Kris Mendoza

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since Jan 23, 2016
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bee hugelkultur urban
New England USA, Zone 7a
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Recent posts by Kris Mendoza

http://www.npr.org/sections/13.7/2017/04/04/522011396/the-key-to-life-is-the-network

I am reading David George Haskell's first book now... this second one sounds even better! Check it out.
1 year ago
So much good info on this thread.

Ann Ralph wrote an article in 2015 that summarizes her pruning methods, for those who can't get their hands on her book: http://www.motherearthnews.com/organic-gardening/gardening-techniques/small-fruit-trees-zm0z15onzdel
1 year ago
Reviving this post because a friend just gave me about 100 big, black chilacayote seeds from the mountains of Oaxaca, Mexico. What advice might anyone have for growing these in a colder climate, with different day lengths? It has been my experience with other pumpkins and squashes from south of the border that they grow strong and big here in northeast US, but take months longer to flower than the squashes that have been cultivated here for many generations. Last year my Guatemalan k'ok squash (sorry, that is the local Mayan name--no idea what the species really is) took over, was immune to the vine borers and the powdery mildew, but never even flowered. Then I found out it takes 200+ days to maturity! No wonder. I had planted in May and expected squash by October!

This year I have a new indoor seed starting setup with lights, so I am trying these crazily long season squashes again. I got them going in mid-January, giving them about a 100 day head start...

Should I be putting my energies into other crops? Learn the lesson I learned after melon failures and stick to what's tried and true around here? Maybe. But the vine borers are AWFUL here, so if these squashes are successful they will fill a gap. And produce some produce (haha) that can't be found in the markets!
1 year ago
Also--is it silly to buy Joe Pye Weed plants? Should we just start from seed? We have a greenhouse.
1 year ago
I am on the hunt for these plants (live plants, not seeds) for a new schoolyard habitat garden...

Here's a little background:  


We've received a similar grant at the school where I teach and we are planning a lovely space for pollinators, birds, and bugs--a place for city kids to observe, learn about, and learn to love living things! Anyone know of good suppliers for the specific plants below? It's easy to find ornamental viburnums around here, but we're having a hard time getting the variety we want. We have been able to source most things locally but are stumped with these so far.

Sweet Pepper Bush  clethra alnifola
Cranberrybush  viburnum trilobum
Trumpet Honeysuckle lonicera sempervirens
Wild Strawberry fragaria virginaria
Joe Pye Weed eutrochium purpureum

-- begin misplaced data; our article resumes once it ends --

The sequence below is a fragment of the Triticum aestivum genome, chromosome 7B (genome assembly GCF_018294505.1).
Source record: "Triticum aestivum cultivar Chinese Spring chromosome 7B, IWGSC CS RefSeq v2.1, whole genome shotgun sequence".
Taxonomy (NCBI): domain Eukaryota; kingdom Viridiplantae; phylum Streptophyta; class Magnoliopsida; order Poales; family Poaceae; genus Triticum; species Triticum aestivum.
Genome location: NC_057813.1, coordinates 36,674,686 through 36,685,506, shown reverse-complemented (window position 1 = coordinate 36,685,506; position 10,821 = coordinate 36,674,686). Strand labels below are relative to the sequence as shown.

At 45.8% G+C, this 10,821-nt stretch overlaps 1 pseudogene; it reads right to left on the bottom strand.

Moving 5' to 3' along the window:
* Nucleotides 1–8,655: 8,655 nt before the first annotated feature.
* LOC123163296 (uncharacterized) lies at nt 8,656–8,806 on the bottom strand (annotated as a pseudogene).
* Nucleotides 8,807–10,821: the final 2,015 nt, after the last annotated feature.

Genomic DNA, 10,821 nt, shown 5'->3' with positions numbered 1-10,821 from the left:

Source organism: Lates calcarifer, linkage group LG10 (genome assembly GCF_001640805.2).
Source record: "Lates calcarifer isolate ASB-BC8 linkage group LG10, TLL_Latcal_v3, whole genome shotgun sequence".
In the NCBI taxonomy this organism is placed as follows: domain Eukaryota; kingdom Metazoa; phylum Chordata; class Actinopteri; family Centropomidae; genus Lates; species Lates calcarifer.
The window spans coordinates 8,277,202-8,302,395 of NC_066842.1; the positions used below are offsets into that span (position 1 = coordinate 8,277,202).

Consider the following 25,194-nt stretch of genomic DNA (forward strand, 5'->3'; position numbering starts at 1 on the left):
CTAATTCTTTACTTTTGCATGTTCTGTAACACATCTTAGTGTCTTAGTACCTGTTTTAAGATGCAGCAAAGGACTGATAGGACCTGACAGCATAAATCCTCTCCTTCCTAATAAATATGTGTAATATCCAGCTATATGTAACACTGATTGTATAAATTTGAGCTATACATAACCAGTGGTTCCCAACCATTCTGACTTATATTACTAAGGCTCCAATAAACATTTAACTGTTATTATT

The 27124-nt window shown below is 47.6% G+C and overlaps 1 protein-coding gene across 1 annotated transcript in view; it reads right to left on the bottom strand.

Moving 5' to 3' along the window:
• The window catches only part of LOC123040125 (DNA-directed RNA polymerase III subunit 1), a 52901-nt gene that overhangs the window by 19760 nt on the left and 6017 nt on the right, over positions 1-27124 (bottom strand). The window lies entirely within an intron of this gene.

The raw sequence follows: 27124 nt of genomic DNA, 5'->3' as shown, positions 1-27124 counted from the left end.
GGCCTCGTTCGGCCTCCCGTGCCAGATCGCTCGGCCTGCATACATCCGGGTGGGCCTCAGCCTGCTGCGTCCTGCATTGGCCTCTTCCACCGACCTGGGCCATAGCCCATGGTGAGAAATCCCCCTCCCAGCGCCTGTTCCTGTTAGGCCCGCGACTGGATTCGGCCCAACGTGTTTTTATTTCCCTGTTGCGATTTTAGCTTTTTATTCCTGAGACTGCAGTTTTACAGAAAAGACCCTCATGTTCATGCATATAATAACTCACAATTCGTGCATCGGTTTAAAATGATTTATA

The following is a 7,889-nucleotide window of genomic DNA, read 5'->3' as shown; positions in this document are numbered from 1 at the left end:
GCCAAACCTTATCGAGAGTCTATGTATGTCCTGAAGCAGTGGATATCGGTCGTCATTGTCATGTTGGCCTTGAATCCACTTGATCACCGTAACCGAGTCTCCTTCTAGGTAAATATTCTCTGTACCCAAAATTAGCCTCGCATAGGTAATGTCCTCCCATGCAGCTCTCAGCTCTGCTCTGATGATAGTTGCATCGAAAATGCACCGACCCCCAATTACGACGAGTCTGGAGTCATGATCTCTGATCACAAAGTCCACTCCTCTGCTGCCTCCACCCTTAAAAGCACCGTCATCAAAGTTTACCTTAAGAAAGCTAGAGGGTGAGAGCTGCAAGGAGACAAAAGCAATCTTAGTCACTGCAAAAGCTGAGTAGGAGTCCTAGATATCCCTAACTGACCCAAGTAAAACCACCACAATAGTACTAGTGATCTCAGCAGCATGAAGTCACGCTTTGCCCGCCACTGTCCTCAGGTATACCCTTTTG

Any leads would be most welcome, as would any advice from veteran schoolyard garden folks!

Kris
1 year ago
If you must have a bin, check with your municipality or county before you buy or build anything--I just learned that my city's public works dept. will give residents a small, raccoon-proof bin for free if you go down to their office and pick it up! Who knew?!
1 year ago
Any updates on how these worked out? Or photos of them with the plants in? I am thinking about trying a system like this rather than poles with horizontal strings woven in and out of the plants, which always get floppy by August...
1 year ago
Agreed! I mulch with leaves through the fall and winter. I don't have a way to shred them. I used to think that meant I couldn't use them except in the compost heap, but I am becoming less and less timid about them.

Just this afternoon (it was crazily warm--55 degrees in Connecticut in January?!?) I re-mulched with leaves in some areas where they had blown away. I have a small city yard but unlike the neighbors I don't do "fall raking", as in collecting and bagging up or composting, any more. People say leaving leaves about will kill your grass, but that has not been my experience.  I let them blow around and also rake some more deliberately into particular places where I want them, such as over my garlic patch, the asparagus bed, my hugel which is going into its 2nd spring and shrinking, and my bed of mustard and parsley that refuse to die in the cold. The leaves are mostly oak and ash, plus a lot of other shrub leaves mixed in.

When spring comes, there are places where I'll move the thick leaf mulch aside. I just rake the leaves out of the beds and into the paths in between, where they can compost in place with all my kitchen scraps, wood chips, and other goodies. A bunch will go under my new sheet mulched spots as an additional layer(below the cardboard or above? what do folks think?). And really, there will not be such a big mass of leaves left anyway, because by spring so much of them have broken down into the soil.

1 year ago
And that's a good point about the elastic from undies! I was planning to cut out the elastic if using a bottom sheet...
1 year ago
Hmm yes, maybe an experiment is in order--might have to be just a pillowcase as my space is limited!

1 year ago